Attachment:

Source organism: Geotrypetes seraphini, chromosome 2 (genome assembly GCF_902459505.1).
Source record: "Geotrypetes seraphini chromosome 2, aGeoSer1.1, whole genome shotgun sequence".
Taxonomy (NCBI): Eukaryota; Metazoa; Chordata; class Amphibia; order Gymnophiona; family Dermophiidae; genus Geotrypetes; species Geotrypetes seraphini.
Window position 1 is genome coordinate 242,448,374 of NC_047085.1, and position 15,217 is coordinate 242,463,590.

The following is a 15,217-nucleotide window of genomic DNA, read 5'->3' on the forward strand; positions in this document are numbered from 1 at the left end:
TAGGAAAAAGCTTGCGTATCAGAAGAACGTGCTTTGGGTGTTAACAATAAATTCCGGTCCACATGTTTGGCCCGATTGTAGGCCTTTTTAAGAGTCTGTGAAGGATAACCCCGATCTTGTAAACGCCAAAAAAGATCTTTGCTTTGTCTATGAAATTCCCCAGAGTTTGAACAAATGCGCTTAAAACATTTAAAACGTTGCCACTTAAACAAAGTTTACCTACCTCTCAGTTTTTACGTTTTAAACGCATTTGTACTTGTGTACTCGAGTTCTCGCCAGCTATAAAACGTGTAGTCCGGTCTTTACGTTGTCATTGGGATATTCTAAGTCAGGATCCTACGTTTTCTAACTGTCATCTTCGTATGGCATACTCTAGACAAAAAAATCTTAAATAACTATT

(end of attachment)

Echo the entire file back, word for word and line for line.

Source organism: Geotrypetes seraphini, chromosome 2 (genome assembly GCF_902459505.1).
Source record: "Geotrypetes seraphini chromosome 2, aGeoSer1.1, whole genome shotgun sequence".
Taxonomy (NCBI): Eukaryota; Metazoa; Chordata; class Amphibia; order Gymnophiona; family Dermophiidae; genus Geotrypetes; species Geotrypetes seraphini.
Window position 1 is genome coordinate 242,448,374 of NC_047085.1, and position 15,217 is coordinate 242,463,590.

The following is a 15,217-nucleotide window of genomic DNA, read 5'->3' on the forward strand; positions in this document are numbered from 1 at the left end:
TAGGAAAAAGCTTGCGTATCAGAAGAACGTGCTTTGGGTGTTAACAATAAATTCCGGTCCACATGTTTGGCCCGATTGTAGGCCTTTTTAAGAGTCTGTGAAGGATAACCCCGATCTTGTAAACGCCAAAAAAGATCTTTGCTTTGTCTATGAAATTCCCCAGAGTTTGAACAAATGCGCTTAAAACATTTAAAACGTTGCCACTTAAACAAAGTTTACCTACCTCTCAGTTTTTACGTTTTAAACGCATTTGTACTTGTGTACTCGAGTTCTCGCCAGCTATAAAACGTGTAGTCCGGTCTTTACGTTGTCATTGGGATATTCTAAGTCAGGATCCTACGTTTTCTAACTGTCATCTTCGTATGGCATACTCTAGACAAAAAAATCTTAAATAACTATT